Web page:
Ed Ruscha : artist’s books in ‘Glass Case’ space
Twelve of Ruscha’s artist books published between 1963-1972 and three published between 2001-2005 are on offer at grahame galleries + editions.
‘The most renowned series of artist’s books in the history of the genre. Ed Ruscha’s works still retain their capacity to surprise, delight and puzzle. In equal measure in the several decades since they were published, they have been much exhibited, written about and analysed, yet they somehow are still objects of mystery and fascination, beguiling in their utter simplicity and immutable rightness.’ Parr and Badger II pp. 140-141.
Clive Phillpot quotes Ruscha in his essay on the artist’s books in Edward Ruscha: Editions 1959-1990, “I consider my books to be strictly visual materials…I even perceived them as bits of sculpture, in a way. They were three-dimensional, they were thick. I even painted on the sides of my canvases for a few years to accentuate the idea that this was a three-dimensional thing. I would make a painting that said ‘Radio,’ for example, then paint the title on the side. In an odd way, it was lake a book, and so my paintings were book covers. in a way.” ‘Conversely, one might say that Ruscha’s books were like portable, miniature word paintings, especially since he would sometimes conceive their covers first.’ Phillpot in Engberg. vol. 2. p. 67.
Engberg, S 1999, Edward Ruscha: Editions 1959-1990, Walker Art Centre, Minneapolis. Catalogue Raisonné, vol. 2.
Parr, Martin and Badger, Gerry 2006, The Photobook: A History volume II, Phaidon Press, London.
‘With this his first book, Ruscha established a new paradigm for artist’s books that stood in opposition not only to hand-printed books but also to the livres de luxe common earlier in the century … here was a book – primarily visual, comprising nondescript photos of gas stations, assembled by a visual artist, printed carefully but not slickly and susceptible to reprinting – that could slip into any bookstore, or pocket, and be marketed like any other paperback.’ Phillpot in Engberg p. vol. 2, 60.
1st edition (1963) 400
2nd edition (1967) 500
3rd edition (1969) 3,000
Copy is from 3rd edition
48 pages (28 pages containing 26 photographic illustrations [10 accompanied by captions on the same page}; 16 pages containing captions only; 1 title page; 1 dedication page; 1 colophon page; 1 blank page). 3rd edition: copyright page listing 1st and 2nd printings) Engberg B1
Condition: Some discolouration on spine. Mark top left front cover.
There has been much written about the title of Ruscha’s 2nd book. ‘Ruscha’s reference to apparently incongruous elements in his large paintings (a magazine, a newspaper, or a pencil, often painted actual size) indicate that the non sequitur of the glass of milk at the end of Various Small Fires was not so anomalous…The unusual number of blank pages in Various Small Fire is repeated and even exceeded in some of the later books.’ Phillpot in Engberg. vol. 2. p. 64.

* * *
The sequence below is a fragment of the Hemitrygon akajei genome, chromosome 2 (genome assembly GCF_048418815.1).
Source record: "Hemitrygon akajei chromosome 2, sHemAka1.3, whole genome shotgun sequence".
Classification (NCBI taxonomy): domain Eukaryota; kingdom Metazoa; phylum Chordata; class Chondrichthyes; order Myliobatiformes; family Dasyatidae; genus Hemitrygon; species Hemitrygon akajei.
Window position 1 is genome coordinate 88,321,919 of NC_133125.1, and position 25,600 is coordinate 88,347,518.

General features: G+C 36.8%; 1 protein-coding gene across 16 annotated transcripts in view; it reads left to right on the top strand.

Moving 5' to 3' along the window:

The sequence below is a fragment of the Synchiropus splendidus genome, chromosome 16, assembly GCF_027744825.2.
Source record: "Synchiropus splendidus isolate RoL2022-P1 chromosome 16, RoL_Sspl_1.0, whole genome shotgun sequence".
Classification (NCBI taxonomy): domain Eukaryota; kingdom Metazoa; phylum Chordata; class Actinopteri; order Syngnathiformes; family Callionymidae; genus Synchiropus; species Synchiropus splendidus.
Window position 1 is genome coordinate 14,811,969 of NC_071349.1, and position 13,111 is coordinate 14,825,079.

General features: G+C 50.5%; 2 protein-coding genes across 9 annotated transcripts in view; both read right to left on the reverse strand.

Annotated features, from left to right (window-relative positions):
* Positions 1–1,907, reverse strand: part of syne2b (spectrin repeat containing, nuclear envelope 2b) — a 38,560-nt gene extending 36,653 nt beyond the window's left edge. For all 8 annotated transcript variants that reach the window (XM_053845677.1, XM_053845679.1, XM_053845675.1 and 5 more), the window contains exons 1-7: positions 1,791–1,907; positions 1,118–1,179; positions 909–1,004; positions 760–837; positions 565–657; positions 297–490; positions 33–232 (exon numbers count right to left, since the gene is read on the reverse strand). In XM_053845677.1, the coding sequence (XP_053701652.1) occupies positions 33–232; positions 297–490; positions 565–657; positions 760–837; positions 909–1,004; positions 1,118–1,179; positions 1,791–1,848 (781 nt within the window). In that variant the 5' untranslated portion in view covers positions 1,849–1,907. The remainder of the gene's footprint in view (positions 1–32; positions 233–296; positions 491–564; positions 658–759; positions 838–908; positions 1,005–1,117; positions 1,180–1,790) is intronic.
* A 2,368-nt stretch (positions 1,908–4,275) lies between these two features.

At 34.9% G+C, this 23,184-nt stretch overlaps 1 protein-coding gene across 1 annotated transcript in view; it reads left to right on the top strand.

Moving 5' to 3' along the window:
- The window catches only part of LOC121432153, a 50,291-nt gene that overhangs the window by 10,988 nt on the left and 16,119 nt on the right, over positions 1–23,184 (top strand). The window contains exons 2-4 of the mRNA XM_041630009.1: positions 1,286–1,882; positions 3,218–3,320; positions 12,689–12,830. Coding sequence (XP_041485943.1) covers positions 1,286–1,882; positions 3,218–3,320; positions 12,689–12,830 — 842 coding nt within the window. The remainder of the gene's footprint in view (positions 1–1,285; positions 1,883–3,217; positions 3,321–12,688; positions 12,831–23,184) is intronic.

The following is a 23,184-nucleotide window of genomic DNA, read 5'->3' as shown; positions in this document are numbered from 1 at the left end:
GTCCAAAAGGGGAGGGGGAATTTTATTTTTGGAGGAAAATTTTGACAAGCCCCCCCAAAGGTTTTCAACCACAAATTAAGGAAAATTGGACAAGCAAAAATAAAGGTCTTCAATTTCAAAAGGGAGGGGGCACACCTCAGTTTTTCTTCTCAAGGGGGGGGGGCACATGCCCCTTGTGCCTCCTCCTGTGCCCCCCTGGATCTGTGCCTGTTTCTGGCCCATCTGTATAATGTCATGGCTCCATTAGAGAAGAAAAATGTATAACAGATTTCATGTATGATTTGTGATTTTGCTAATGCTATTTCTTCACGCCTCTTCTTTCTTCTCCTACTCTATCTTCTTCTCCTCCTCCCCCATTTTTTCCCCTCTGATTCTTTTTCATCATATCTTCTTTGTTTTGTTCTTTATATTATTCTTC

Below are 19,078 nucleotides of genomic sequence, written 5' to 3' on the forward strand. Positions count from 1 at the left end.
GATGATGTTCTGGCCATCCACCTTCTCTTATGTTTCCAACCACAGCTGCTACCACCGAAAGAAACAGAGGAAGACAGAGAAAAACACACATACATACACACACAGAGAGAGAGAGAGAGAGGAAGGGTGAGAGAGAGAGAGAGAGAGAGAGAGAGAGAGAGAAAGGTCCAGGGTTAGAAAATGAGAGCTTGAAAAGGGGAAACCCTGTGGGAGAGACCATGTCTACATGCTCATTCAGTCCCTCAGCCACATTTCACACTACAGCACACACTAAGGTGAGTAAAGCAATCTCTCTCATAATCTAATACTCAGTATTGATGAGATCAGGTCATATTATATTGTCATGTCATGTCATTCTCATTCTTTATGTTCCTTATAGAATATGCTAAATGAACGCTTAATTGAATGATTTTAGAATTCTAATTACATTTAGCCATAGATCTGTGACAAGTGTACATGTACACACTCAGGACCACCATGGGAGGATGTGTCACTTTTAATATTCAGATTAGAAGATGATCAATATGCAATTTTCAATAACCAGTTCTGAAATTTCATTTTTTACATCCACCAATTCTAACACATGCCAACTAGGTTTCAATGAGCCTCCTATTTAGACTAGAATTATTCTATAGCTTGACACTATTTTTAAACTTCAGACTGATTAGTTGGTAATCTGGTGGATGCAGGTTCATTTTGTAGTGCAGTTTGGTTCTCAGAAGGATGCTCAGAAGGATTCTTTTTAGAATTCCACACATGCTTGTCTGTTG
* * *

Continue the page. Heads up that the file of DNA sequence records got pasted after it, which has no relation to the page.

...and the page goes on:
1st edition (1964) 400
2nd edition (1970) 3,000
This copy is from 2nd edition
48 pages (16 pages with photographic illustrations (15 with yellow varnish, 30 blank pages, 1 title page, 1 copyright page). Engberg B2
Condition: Kink bottom right corner front cover.
This copy of Various Small Fires is from 2nd edition. It is from the collection of Malcolm Enright.
It was given to Enright by Brett Whiteley in 1974. It sat in Whitley’s studio open at the ‘7th fire’ and now naturally falls open here. The two pages are paint stained and there are other marks made by Whiteley.
‘Around 1974 I spent many weekends in Sydney, I stayed in Challis Avenue, right around the corner from Macleay Street (Potts Point), where the Yellow House was just going-off during that period. I had Sunday lunch at some place off Oxford Street (down towards Riley Street) with a large group of people after a visit to Brett’s studio close by. He spent most of the time in the restaurant toilet I remember. He had given me Various Small Fires earlier in the day after we shared stories of NYC and especially the Chelsea Hotel, where we had both stayed. You can still see his huge skyline 3D work in their foyer, today.
He was a gracious guy, just so energetic but I guess that was the stuff talking.’ Mal Enright
The book was stolen from Enright’s extensive library by a ‘friend’. Mal adds,‘The friend was nicknamed ‘NZ Graham’. He was a clear light tripper. He ripped off a good part of my first library, early on – I did manage to buy back 4 or 5 important books from Mrs Lloyd. ‘Little Fires’ was fortunately one of them.’
It was found in Lloyds Bookshop in Brisbane and reclaimed by Enright.